Lets see how much effort it is going to take to convert this configuration to entirely different firewall platform – PF on OpenBSD. There are different ways to do this. I could make a copy of each member firewall (linux-test-1 and linux-test-2), set platform and host OS in the copy to PF and OpenBSD and then create new cluster object. This would be a sensible way because it preserves old objects which helps to roll back in case something does not work out. However, to make the explanation shorter, I am going to make the changes in place by modifying existing objects.
Now that all objects are ready and heartbeat is configured on the machines, we can move on and build some firewall rules. Since this is a cluster configuration, all rules go into the rule set objects that belong to the cluster rather than its member firewalls.
This is the first article in the mini-series of two articles about Firewall Builder.
Systems administrators have a choice of modern Open Source and commercial firewall platforms at their disposal. They could use netfilter/iptables on Linux, PF, ipfilter, ipfw on OpenBSD and FreeBSD, Cisco ASA (PIX) and other commercial solutions. All these are powerful implementations with rich feature set and good performance. Unfortunately, managing security policy manually with all of these remains non-trivial task for several reasons. Even though the configuration language can be complex and overwhelming with its multitude of features and options, this is not the most difficult problem in my opinion. Administrator who manages netfilter/iptables, PF or Cisco firewall all the time quickly becomes an expert in their platform of choice. To do the job right, they need to understand internal path of the packet inside Linux or BSD kernel and its interaction with different parts of packet filtering engine. Things get significantly more difficult in the installations using different OS and platforms where the administrator needs to switch from netfilter/iptables to PF to Cisco routers and ASA to implement coordinated changes across multiple devices. This is where making changes get complicated and probability of human error increases. Unfortunately typos and more significant errors in firewall or router access list configurations lead to either service downtime or security problems, both expensive in terms of damage and time required to fix.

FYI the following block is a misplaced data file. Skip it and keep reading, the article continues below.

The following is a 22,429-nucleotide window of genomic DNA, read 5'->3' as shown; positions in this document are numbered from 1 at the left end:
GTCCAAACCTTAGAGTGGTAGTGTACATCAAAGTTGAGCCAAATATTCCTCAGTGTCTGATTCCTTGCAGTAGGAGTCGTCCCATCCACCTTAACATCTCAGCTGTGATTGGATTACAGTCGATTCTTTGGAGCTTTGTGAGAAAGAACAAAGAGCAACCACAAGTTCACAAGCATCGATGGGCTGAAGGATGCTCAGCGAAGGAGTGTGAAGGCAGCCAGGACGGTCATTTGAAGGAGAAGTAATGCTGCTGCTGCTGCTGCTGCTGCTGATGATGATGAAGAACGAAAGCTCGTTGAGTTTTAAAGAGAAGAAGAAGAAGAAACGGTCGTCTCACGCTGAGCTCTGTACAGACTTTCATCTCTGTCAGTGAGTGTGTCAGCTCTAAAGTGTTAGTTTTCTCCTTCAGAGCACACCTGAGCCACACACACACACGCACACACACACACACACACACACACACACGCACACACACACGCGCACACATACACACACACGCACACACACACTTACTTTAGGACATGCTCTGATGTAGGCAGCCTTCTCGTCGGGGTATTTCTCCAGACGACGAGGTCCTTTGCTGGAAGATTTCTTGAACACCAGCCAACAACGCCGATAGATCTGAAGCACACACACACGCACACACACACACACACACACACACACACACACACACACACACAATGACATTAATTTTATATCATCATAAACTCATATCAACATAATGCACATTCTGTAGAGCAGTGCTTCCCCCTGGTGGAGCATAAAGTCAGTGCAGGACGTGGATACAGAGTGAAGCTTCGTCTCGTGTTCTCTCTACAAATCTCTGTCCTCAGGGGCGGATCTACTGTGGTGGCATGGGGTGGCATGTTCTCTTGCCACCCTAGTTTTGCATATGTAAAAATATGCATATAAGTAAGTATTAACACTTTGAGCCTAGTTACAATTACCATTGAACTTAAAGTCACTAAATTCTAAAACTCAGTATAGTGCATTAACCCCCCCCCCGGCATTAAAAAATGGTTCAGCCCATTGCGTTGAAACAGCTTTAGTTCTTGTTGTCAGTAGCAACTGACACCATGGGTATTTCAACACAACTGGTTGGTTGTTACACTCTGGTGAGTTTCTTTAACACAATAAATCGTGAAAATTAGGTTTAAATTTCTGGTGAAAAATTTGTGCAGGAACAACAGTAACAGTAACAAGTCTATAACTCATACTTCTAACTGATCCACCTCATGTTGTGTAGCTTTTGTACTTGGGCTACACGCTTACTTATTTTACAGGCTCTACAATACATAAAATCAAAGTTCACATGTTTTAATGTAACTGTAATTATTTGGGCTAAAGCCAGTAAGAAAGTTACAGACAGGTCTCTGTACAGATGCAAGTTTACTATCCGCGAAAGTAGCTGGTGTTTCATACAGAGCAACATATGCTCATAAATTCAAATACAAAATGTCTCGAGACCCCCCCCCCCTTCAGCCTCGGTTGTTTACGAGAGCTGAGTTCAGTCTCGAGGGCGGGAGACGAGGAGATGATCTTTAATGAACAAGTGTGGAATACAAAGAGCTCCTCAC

An interesting article published by security guru Bruce Schneier:
Blaming the victim is common in IT: users are to blame because they don’t patch their systems, choose lousy passwords, fall for phishing attacks, and so on. But, while users are, and will continue to be, a major source of security problems, focusing on them is an unhelpful way to think.
=> Blaming the user is easy – but it’s better to bypass them altogether
Debian version 5.0 has been released. It is recommended that you upgrade the system to latest version. Upgrading remote Debian server is a piece of cake. In this tutorial, you will learn about upgrading Debian Linux server from Etch to Lenny over ssh session.